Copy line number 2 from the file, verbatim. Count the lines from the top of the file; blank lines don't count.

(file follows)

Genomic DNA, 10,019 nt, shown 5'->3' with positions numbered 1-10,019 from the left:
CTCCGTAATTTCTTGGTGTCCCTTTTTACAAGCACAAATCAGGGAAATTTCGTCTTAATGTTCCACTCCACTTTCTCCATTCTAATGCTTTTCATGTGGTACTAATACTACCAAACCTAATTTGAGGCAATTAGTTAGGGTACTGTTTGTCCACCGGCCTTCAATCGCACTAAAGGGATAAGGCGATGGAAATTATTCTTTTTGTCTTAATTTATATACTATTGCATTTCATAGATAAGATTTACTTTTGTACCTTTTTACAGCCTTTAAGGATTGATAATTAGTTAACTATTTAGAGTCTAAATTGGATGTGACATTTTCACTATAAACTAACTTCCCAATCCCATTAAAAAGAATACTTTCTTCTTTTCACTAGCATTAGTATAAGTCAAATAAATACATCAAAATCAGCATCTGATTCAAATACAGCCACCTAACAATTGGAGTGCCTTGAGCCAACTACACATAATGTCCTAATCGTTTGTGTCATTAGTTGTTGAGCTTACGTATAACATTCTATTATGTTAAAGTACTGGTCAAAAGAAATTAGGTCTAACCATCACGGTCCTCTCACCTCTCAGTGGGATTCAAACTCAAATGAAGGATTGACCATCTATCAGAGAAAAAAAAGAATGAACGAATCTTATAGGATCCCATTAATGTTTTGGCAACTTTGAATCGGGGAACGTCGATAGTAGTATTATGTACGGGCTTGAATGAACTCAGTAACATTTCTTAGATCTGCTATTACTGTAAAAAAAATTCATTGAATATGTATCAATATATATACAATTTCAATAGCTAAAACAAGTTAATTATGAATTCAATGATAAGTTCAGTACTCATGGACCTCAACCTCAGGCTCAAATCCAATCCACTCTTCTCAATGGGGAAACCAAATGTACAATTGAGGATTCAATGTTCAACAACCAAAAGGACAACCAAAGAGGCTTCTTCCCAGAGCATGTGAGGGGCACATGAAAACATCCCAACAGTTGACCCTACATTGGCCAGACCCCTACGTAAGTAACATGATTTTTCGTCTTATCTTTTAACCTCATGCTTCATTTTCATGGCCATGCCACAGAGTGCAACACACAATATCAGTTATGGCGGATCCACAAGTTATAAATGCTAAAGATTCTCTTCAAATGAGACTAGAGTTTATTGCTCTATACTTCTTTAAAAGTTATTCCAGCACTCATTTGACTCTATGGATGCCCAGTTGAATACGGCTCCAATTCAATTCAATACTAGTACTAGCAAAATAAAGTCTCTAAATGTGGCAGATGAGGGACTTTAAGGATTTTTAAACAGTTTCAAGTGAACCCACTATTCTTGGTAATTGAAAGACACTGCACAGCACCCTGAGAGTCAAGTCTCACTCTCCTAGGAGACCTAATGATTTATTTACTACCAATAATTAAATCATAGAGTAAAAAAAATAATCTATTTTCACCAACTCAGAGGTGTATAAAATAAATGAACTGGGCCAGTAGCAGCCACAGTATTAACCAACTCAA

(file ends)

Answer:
CTCCGTAATTTCTTGGTGTCCCTTTTTACAAGCACAAATCAGGGAAATTTCGTCTTAATGTTCCACTCCACTTTCTCCATTCTAATGCTTTTCATGTGGTACTAATACTACCAAACCTAATTTGAGGCAATTAGTTAGGGTACTGTTTGTCCACCGGCCTTCAATCGCACTAAAGGGATAAGGCGATGGAAATTATTCTTTTTGTCTTAATTTATATACTATTGCATTTCATAGATAAGATTTACTTTTGTACCTTTTTACAGCCTTTAAGGATTGATAATTAGTTAACTATTTAGAGTCTAAATTGGATGTGACATTTTCACTATAAACTAACTTCCCAATCCCATTAAAAAGAATACTTTCTTCTTTTCACTAGCATTAGTATAAGTCAAATAAATACATCAAAATCAGCATCTGATTCAAATACAGCCACCTAACAATTGGAGTGCCTTGAGCCAACTACACATAATGTCCTAATCGTTTGTGTCATTAGTTGTTGAGCTTACGTATAACATTCTATTATGTTAAAGTACTGGTCAAAAGAAATTAGGTCTAACCATCACGGTCCTCTCACCTCTCAGTGGGATTCAAACTCAAATGAAGGATTGACCATCTATCAGAGAAAAAAAAGAATGAACGAATCTTATAGGATCCCATTAATGTTTTGGCAACTTTGAATCGGGGAACGTCGATAGTAGTATTATGTACGGGCTTGAATGAACTCAGTAACATTTCTTAGATCTGCTATTACTGTAAAAAAAATTCATTGAATATGTATCAATATATATACAATTTCAATAGCTAAAACAAGTTAATTATGAATTCAATGATAAGTTCAGTACTCATGGACCTCAACCTCAGGCTCAAATCCAATCCACTCTTCTCAATGGGGAAACCAAATGTACAATTGAGGATTCAATGTTCAACAACCAAAAGGACAACCAAAGAGGCTTCTTCCCAGAGCATGTGAGGGGCACATGAAAACATCCCAACAGTTGACCCTACATTGGCCAGACCCCTACGTAAGTAACATGATTTTTCGTCTTATCTTTTAACCTCATGCTTCATTTTCATGGCCATGCCACAGAGTGCAACACACAATATCAGTTATGGCGGATCCACAAGTTATAAATGCTAAAGATTCTCTTCAAATGAGACTAGAGTTTATTGCTCTATACTTCTTTAAAAGTTATTCCAGCACTCATTTGACTCTATGGATGCCCAGTTGAATACGGCTCCAATTCAATTCAATACTAGTACTAGCAAAATAAAGTCTCTAAATGTGGCAGATGAGGGACTTTAAGGATTTTTAAACAGTTTCAAGTGAACCCACTATTCTTGGTAATTGAAAGACACTGCACAGCACCCTGAGAGTCAAGTCTCACTCTCCTAGGAGACCTAATGATTTATTTACTACCAATAATTAAATCATAGAGTAAAAAAAATAATCTATTTTCACCAACTCAGAGGTGTATAAAATAAATGAACTGGGCCAGTAGCAGCCACAGTATTAACCAACTCAA